Category Archives: memory

all grown up now

I wasn’t going to post this originally – and then I got into a discussion about high school elsewhere on Facebook, and decided to do so anyways.

I had a nightmare about high school last week. Or rather, about the high school reunion, the one I didn’t attend two years ago (I had walking pneumonia and it was the weekend of the 2nd Annual BPSA Moot. Even i had been well, I had grownup obligations.)

In this dream, I was at the reunion, with a lot of the same people I am now Facebook and Instagram friends with. We were all as we are now, adults. And I started making a speech about how I forgave everyone for their cruelty, about how glad I was that we could all be friends as adults, that we could now be grownups with so much in common.

Image result for oak bay high

This is the “old” wing of Oak Bay High’s “East” building, 1929 – 2015.  The school was demolished and rebuilt in 2015, the year of our twenty year reunion.

After all, my high school classmates are, like me, products of the Canadian middle class in the late twentieth century. We all share the same cheerful view of our homeland (similar to our fellow GenXer Prime Minister’s) instilled in us by years of CBC and the Ministry of Heritage, tempered with our years of trying to grow up during a provincial recession. We are all from Victoria, a city between Vancouver and Seattle, a weirdly schizophrenic city poised between the nineteenth and twenty first century. We should have tons in common by now. And, as we all have entered the Grown Up phases of our lives, with partners and children and/or other dependents, those commonalities have increased, and I’m actually now engaging more with People I Knew At Oak Bay High than I was when we all actually went there.

Having much in common and even renewing friendships (in a range from genuine to superficial) does not make up for years of cruelty and exclusion in my subconscious though. When I looked up, in my dream, from this heartfelt statement of forgiveness and subsequent emotional investment, everyone was gone, off to hang out at a classmate’ s business. They had all left to go socialize and had not even told me they were leaving the reunion, much less invited me along.

In reality, when awake, I would disregard that behavior as ridiculous.  Real adults address their problems with other adults.  It is children who exclude and abandon out of a heartless combination of thoughtlessness and malice, a combination that is unacceptable. Still, if an actual grown-ass adult behaved that way, ghosting my company without a goodbye or explanation, I would, to this day, pause to consider my behavior, to try and figure out if I had done something to justify exclusion before realizing that it wasn’t my fault.  Other adults’ childish behavior is not deserving of my introspection or self-blame.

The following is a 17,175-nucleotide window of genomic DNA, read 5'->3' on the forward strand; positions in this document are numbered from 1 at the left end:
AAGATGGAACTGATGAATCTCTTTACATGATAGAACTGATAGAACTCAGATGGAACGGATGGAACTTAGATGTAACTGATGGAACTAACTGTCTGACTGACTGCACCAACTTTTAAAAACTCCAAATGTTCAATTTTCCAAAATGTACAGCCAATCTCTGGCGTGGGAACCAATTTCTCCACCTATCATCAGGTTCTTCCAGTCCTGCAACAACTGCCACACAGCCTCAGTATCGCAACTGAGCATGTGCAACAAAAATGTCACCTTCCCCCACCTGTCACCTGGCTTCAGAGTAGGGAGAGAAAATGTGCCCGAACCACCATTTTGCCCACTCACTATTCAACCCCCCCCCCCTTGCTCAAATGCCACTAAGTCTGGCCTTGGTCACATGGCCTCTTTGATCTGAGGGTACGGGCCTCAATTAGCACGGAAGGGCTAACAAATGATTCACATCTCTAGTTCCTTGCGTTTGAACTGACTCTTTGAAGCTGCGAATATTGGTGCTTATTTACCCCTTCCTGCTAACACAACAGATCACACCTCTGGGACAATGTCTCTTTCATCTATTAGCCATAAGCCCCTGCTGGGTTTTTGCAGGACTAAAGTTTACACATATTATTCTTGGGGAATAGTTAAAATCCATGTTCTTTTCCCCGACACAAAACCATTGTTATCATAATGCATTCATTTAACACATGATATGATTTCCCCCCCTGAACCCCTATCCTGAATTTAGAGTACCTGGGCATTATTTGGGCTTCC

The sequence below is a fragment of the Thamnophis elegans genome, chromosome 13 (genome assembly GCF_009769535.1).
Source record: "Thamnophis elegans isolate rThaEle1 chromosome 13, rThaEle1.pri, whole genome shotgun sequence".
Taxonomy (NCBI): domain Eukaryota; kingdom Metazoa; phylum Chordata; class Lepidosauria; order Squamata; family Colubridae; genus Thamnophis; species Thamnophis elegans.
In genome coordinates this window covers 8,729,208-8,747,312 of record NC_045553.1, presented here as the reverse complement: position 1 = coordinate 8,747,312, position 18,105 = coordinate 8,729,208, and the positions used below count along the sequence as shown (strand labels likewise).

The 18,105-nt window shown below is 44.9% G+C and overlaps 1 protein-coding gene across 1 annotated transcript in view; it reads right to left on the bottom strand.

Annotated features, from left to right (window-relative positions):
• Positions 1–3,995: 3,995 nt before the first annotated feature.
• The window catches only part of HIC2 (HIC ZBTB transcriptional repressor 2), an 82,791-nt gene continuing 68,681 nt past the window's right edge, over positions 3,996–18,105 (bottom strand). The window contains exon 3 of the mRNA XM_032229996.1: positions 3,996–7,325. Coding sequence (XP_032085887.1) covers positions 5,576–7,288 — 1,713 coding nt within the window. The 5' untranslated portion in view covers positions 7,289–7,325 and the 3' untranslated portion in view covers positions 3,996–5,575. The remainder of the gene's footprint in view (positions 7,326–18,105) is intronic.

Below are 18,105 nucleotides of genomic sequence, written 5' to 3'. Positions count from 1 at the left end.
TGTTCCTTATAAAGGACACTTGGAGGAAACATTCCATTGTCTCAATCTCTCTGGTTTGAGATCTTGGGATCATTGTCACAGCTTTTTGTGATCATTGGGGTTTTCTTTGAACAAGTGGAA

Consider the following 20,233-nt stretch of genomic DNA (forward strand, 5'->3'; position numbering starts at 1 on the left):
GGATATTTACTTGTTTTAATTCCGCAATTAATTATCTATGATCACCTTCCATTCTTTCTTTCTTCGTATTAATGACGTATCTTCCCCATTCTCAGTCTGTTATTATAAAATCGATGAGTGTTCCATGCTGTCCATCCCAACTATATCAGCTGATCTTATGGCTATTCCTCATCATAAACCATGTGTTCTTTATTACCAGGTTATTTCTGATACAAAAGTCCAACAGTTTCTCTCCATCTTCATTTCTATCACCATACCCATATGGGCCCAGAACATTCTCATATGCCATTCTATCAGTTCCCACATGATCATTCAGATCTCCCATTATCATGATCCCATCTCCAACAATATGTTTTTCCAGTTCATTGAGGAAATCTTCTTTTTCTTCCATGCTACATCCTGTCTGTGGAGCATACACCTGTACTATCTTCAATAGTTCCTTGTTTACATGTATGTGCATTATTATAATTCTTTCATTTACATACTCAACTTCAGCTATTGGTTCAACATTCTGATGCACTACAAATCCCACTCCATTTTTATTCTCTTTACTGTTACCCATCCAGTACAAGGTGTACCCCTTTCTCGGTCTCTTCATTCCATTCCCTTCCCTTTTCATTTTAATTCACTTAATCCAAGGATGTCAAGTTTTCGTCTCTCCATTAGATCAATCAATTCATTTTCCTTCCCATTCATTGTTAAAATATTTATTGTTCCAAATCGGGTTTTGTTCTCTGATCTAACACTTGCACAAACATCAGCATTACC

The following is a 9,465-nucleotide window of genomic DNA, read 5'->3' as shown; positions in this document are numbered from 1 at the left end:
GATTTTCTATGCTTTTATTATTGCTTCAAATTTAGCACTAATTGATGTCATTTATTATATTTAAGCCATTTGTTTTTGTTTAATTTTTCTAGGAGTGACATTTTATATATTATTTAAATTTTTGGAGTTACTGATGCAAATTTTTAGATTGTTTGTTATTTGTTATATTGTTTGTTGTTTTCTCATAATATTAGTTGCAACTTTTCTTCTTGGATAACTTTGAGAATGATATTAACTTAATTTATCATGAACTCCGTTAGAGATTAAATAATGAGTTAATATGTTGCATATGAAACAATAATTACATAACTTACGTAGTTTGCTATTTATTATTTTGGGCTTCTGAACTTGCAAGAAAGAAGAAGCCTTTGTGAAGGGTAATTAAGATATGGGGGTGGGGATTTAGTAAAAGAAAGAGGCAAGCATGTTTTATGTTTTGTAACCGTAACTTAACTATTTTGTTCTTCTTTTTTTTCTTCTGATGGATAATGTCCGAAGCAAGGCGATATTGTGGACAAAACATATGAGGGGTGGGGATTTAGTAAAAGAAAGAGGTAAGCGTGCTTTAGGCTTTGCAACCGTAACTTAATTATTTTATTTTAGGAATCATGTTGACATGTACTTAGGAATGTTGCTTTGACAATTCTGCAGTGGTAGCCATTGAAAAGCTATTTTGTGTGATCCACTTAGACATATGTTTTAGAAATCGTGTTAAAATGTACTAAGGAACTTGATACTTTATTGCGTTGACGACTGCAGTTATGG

In dreams though, that kind of learned, logical, corrective behavior doesn’t kick in. In dreams, we’re poking around in corners of our brains that our waking selves have long since papered over.  So instead, I just felt the deep humiliation and shame I would have as a teenager.  I just felt like I had done something wrong, and that people didn’t like me, and it was somehow my own fault for being too emotionally needy and clumsy, too messy, too loud – and too ugly and fat to be able to make up for those shortcomings.

And that’s when I woke up.

It’s twenty years since high school, and I’ve had to accept that I am never going to be able to gloss over the decade between grades two and twelve. I believed in my teen years that I was undeserving of human contact because of my failure to modulate my behavior and my physical shape in a socially acceptable way.  I was too loud and too emotionally sloppy, a bad combination to start with, a lethal one when combined with a status as “the fat girl”. It was ten year period that started with elementary school cruelty, ran into the middle school meanness, and ended with senior high loneliness, as the childhood mockery dwindled into mere exclusion.

I have reduced both the loudness and my size, placing my behavior and my body well within the acceptable lines of North American society.  Still, as an adult, I now live with a low-level paranoid anxiety that people do not like me, that I am unlikeable as a person – no matter what my body size, unless I carefully maintain behavior that is considered “likeable”. It’s a fallacy that I often have to logically remind myself isn’t true.  Not everyone is going to like me as an adult, but sometimes, that’s just the way things go.  Not everyone has to be my friend.

And yet, here is this old hurt, these ancient humiliations, cluttering up my brain and my dreams.  It’s only within the last few years that I’ve really managed to shake the shame, that sense of deserving all that loneliness.  I’d love to be able to clean this narrative up, reduce it down to just undeserved bullying, but I’m unable to do so.  I think that’s the worst part for the victims of bullying, is the sense that we deserved it based on behavior or actions or looks we failed to change.

Bullying teaches its victims that we should feel ashamed to be who we are, that we are unacceptable as people.

Why does all this matter now?  Or rather, why is this coming up?  I’m not quite sure.  It isn’t as if this hasn’t been dealt with.  I did paper over all this for years, re-inventing myself over and over and over again.  I didn’t want to be the sort of person who had a horrible time in elementary and high school.  I wanted to be the sort of person who was totally normal: well dressed, socially active, attractive.  The sort of adult I wanted to be in my twenties wouldn’t have had been such a freak as a child.